Chip shortages put a dent in rising sales of motorcycles
The Thai economic recovery is expected to boost motorcycle sales in the domestic market, but manufacturers are still struggling to deal with ongoing semiconductor shortages, says the Federation of Thai Industries (FTI).
Manufacturers are looking forward to continued sales in the remaining months of this year after September saw motorcycle purchases soar by 35.8% year-on-year to 150,297 units, said Surapong Paisitpatanapong, vice-chairman and spokesman for the FTI's automotive club.
The tourism sector is a key driver of the economy and can help boost people's purchasing power, according to the Joint Standing Committee on Commerce, Industry and Banking (JSCCIB), which earlier this month increased its GDP growth forecast to 3-3.5% this year, compared with a previous prediction of 2.75-3.5%.
The JSCCIB attributed the increase to the recovery of the tourism sector.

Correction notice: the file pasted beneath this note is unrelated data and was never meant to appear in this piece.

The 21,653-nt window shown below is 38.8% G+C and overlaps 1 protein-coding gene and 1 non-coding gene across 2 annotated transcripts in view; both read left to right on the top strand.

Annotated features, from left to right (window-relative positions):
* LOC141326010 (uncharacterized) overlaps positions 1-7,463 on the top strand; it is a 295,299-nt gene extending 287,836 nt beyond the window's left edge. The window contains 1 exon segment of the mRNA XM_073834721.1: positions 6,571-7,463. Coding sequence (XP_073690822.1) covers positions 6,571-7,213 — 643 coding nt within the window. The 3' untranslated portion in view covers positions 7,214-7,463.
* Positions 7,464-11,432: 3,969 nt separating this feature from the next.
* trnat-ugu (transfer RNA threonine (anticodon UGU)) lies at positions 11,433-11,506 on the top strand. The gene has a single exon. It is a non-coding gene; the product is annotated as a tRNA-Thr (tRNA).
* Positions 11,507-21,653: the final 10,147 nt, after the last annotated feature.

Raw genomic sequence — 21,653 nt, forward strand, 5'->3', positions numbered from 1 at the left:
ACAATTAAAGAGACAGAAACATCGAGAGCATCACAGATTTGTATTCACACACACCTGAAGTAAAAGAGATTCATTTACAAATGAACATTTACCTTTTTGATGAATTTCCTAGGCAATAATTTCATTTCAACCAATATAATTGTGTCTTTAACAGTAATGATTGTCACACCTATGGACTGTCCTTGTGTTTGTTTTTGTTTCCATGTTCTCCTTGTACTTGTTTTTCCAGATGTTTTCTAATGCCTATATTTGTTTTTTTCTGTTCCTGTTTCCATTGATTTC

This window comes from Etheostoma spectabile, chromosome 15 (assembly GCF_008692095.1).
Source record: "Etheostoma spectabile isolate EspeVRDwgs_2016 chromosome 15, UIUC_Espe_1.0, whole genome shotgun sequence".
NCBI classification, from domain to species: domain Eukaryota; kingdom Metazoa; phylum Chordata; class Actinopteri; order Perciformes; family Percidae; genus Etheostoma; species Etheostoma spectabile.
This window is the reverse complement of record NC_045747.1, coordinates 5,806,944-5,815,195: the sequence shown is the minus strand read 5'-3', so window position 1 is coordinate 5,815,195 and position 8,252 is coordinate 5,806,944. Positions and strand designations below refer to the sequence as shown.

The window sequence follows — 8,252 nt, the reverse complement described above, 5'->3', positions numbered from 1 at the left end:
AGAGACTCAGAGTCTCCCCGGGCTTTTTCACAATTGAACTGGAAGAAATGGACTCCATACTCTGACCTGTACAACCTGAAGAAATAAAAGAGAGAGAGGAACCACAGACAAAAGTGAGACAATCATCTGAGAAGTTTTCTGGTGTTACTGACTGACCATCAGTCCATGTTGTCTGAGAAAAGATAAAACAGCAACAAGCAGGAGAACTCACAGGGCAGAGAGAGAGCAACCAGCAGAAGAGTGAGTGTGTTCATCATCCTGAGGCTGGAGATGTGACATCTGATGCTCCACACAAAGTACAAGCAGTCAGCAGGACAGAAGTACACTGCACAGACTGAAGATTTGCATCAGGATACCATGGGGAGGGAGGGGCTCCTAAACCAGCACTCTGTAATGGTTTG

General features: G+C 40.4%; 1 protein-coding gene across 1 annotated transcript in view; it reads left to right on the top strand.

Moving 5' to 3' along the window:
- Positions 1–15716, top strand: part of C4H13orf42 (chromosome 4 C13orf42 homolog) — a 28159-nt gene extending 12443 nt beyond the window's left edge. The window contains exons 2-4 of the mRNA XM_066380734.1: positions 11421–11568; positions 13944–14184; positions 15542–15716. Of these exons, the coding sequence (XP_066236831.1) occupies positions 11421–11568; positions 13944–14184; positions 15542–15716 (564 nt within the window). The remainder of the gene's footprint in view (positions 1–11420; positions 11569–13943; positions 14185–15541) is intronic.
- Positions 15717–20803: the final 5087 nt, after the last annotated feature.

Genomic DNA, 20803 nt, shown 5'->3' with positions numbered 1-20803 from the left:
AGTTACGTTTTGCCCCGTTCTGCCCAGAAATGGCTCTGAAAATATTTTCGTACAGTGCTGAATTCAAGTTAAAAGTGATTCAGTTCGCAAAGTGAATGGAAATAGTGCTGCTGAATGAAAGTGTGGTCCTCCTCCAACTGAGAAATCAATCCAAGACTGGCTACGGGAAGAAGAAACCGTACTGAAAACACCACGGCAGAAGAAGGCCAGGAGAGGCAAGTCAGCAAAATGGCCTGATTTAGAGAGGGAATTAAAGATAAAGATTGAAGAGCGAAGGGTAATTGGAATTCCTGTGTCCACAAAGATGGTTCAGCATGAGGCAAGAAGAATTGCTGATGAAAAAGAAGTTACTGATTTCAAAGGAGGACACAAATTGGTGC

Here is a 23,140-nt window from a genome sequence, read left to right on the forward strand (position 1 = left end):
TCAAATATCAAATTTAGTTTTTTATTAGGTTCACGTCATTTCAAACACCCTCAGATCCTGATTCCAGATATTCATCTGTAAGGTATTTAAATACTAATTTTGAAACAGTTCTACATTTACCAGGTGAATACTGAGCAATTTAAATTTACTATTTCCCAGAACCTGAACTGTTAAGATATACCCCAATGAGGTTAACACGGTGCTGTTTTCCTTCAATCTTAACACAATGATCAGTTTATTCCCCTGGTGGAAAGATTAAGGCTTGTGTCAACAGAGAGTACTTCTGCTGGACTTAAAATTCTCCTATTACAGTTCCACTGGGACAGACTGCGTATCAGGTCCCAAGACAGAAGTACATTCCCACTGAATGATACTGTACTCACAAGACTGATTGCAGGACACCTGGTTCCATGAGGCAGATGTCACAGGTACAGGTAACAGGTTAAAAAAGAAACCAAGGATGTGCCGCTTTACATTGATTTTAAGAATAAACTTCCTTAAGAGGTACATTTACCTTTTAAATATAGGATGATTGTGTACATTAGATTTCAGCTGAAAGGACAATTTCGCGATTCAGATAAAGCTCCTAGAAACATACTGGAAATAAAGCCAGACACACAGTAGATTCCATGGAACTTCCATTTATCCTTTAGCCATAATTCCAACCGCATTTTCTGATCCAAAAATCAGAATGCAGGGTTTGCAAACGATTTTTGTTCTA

Despite good tourism prospects and rising motorcycle sales in September, purchases dropped by 12.5% from the previous month, largely because of the semiconductor shortages, said Mr Surapong.
The chip scarcity especially affected the big bike category, he said.
"The semiconductor shortage is still a major problem for motorcycle makers as it affects production of big bikes and other new motorcycle models," said Mr Surapong.
According to the club, total sales of motorcycles in Thailand from January to September increased by 13.3% year-on-year to more than 1.36 million units.
Total motorcycle sales in 2021 tallied 1.61 million units.
Motorcycle exports increased to 762,202 units in the first nine months of 2022, year-on-year growth of 5.81%.
In September alone, exports increased by 33.9% year-on-year to 92,659 units.
Many motorcyclists showed more interest in electric bikes as the government continued to promote the production and consumption of electric vehicles (EVs) through its incentive packages.
In September, newly registered motorcycles in the battery EV category skyrocketed by 193% year-on-year to 972 units, said the club, citing statistics from the Land Transport Department.